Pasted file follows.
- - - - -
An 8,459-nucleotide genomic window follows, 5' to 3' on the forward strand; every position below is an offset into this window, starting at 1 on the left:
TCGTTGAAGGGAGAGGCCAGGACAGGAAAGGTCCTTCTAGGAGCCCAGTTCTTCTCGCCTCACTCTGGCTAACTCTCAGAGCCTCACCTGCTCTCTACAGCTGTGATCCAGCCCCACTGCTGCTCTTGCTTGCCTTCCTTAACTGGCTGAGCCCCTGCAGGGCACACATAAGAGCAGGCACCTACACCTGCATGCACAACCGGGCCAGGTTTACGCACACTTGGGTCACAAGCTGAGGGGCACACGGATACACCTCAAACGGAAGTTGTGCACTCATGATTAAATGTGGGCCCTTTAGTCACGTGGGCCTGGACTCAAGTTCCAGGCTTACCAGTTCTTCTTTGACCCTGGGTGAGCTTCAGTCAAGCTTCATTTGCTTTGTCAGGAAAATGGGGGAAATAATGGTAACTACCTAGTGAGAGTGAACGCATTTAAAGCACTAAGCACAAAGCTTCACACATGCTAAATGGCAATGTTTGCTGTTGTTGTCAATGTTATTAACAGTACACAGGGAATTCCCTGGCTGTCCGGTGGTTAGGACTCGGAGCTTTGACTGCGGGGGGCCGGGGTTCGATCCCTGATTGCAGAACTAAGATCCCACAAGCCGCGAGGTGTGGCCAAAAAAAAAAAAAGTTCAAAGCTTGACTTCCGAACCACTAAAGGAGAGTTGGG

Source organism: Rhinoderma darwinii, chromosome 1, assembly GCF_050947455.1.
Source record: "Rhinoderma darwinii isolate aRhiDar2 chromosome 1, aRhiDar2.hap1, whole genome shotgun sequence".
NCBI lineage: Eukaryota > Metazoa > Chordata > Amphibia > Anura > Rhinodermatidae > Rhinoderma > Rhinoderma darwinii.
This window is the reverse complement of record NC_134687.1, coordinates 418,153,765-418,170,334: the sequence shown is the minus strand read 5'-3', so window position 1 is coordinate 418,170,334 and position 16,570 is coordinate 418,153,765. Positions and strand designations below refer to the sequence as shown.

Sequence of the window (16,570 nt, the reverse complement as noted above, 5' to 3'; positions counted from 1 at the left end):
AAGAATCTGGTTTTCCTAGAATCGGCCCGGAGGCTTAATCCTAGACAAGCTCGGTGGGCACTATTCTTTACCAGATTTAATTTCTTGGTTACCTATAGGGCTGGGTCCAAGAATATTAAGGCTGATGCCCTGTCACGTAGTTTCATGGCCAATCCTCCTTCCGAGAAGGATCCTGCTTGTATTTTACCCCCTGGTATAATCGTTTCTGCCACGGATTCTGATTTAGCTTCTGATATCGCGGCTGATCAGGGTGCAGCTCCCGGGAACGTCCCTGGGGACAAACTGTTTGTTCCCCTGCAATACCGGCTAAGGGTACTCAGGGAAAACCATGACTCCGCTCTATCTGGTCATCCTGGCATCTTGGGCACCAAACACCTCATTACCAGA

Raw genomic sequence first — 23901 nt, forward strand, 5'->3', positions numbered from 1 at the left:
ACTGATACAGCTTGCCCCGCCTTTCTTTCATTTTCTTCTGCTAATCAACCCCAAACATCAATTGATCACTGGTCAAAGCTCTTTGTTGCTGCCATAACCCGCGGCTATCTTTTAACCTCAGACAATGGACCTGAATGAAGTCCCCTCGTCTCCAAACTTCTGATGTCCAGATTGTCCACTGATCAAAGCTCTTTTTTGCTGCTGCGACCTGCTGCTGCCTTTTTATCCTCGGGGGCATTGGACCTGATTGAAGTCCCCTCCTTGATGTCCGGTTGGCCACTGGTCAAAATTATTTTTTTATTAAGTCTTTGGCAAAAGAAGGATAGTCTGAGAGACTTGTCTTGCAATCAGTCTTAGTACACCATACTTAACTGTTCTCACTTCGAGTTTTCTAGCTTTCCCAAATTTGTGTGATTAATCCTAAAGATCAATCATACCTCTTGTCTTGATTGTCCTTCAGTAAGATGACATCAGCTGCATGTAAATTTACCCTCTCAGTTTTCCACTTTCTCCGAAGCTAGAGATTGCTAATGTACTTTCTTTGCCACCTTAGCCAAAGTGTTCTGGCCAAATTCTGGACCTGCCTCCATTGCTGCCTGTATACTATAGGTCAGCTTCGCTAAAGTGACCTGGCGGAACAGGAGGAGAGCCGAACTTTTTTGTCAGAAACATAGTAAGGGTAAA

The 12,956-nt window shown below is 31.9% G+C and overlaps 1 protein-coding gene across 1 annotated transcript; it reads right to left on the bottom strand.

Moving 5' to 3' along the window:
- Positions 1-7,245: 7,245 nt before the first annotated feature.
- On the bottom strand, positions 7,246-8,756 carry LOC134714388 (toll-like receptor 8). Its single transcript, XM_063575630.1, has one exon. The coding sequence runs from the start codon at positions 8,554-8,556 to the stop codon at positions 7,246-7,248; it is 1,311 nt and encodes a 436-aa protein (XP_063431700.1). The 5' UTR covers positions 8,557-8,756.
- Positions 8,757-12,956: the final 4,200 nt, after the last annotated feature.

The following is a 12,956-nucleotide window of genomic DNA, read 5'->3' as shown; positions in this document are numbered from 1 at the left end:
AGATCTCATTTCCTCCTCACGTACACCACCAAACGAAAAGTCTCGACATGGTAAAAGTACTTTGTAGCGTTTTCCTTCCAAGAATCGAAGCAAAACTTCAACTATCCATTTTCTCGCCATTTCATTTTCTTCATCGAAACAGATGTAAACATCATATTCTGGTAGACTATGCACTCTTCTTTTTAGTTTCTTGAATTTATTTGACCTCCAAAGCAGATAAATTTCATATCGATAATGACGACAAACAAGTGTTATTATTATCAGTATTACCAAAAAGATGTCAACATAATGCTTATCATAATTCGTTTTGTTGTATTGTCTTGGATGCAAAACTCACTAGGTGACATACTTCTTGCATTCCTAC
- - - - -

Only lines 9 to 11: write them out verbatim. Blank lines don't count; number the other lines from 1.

Raw genomic sequence first — 23901 nt, forward strand, 5'->3', positions numbered from 1 at the left:
ACTGATACAGCTTGCCCCGCCTTTCTTTCATTTTCTTCTGCTAATCAACCCCAAACATCAATTGATCACTGGTCAAAGCTCTTTGTTGCTGCCATAACCCGCGGCTATCTTTTAACCTCAGACAATGGACCTGAATGAAGTCCCCTCGTCTCCAAACTTCTGATGTCCAGATTGTCCACTGATCAAAGCTCTTTTTTGCTGCTGCGACCTGCTGCTGCCTTTTTATCCTCGGGGGCATTGGACCTGATTGAAGTCCCCTCCTTGATGTCCGGTTGGCCACTGGTCAAAATTATTTTTTTATTAAGTCTTTGGCAAAAGAAGGATAGTCTGAGAGACTTGTCTTGCAATCAGTCTTAGTACACCATACTTAACTGTTCTCACTTCGAGTTTTCTAGCTTTCCCAAATTTGTGTGATTAATCCTAAAGATCAATCATACCTCTTGTCTTGATTGTCCTTCAGTAAGATGACATCAGCTGCATGTAAATTTACCCTCTCAGTTTTCCACTTTCTCCGAAGCTAGAGATTGCTAATGTACTTTCTTTGCCACCTTAGCCAAAGTGTTCTGGCCAAATTCTGGACCTGCCTCCATTGCTGCCTGTATACTATAGGTCAGCTTCGCTAAAGTGACCTGGCGGAACAGGAGGAGAGCCGAACTTTTTTGTCAGAAACATAGTAAGGGTAAA

The 12,956-nt window shown below is 31.9% G+C and overlaps 1 protein-coding gene across 1 annotated transcript; it reads right to left on the bottom strand.